We just love documenting love in all it's glorious forms. Your family (whatever that is...) and your family's LOVE.

Here we wanted to share how we do it, because we love it that much... we want everyone to do it!

#1: Make a Connection

Connection is where it is AT! Maybe it's the touch of a hand... you only noticed it the 3rd time you looked at the photo... but Dad's his hand on Mum's hand. Mum and Dad love each other. 

It's the little things that makes connection amazing. How the kids are looking at each other in a photo. It tell you THEIR connectrion with each other. 

A Photo really does tell a 1000 words. 


#2 Lighting isn't ONE thing, it is EVERYTHING.

Before you even pick up the camera you must find the light. Look around you, What can you see? Can you see the light?  Back light. Side light. Flat light. Studio light.

It's all gooooooood baby! Light is what photos are made of. Use it. Paint with it. Capture it. We are constantly looking for the best light on our shoots. Sometimes just walking around the subjects in a semicircle can help you find the light.

#3 Capture the Fun!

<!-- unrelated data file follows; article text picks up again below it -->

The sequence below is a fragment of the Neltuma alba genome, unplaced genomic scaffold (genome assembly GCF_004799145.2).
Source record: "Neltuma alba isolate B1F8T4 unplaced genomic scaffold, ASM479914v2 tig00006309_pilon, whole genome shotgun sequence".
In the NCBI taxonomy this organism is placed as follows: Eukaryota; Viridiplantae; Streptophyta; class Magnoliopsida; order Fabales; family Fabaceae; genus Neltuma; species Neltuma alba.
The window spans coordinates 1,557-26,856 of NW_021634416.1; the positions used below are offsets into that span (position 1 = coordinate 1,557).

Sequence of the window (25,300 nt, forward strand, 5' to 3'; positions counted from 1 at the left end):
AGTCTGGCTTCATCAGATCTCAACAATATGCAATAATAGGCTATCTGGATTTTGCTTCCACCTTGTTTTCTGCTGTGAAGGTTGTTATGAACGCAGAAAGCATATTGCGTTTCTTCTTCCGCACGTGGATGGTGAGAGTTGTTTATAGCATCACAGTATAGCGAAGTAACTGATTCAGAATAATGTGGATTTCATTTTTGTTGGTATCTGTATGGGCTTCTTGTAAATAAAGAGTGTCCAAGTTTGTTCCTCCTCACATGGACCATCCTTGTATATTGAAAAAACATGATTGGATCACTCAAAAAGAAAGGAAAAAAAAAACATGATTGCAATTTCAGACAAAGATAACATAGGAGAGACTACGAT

Having fun is where it's at. The best (and easiest) way to capture real smiles is to have real fun. Sounds simple right? 

That's because it is!

#4 Shooting in natural light...

Recently we have been using 'off camera flash'. This reduces shadows under the eyes. Allows shooting into the sun - using that amazing 'backlight' without creating silhouettes. The trick we have found with this is using the flashes so it doesn't 'look' like there is 'flash' on the photo. Just AMAZING 'natural' light photos - captured IN CAMERA. We use the Nikon Speedlights (2xSB-900 and 2xSB-5000 to do this). 

This isn't for beginners! If you want to step your photos up to the next level - get into some off-camera-flash and see what you can create! 👌🏻


Want more tips on taking AMAZING photos...?

We would love to do some workshops at our studio. Want more info? comment here and let us know you are interested and what you would like to learn! We were thinking a beginners course for outdoor lighting. Using manual settings on your own DSLR. Using your flash. Using shutter speeds and aperture to create the look you want. Any other ideas? Let me know!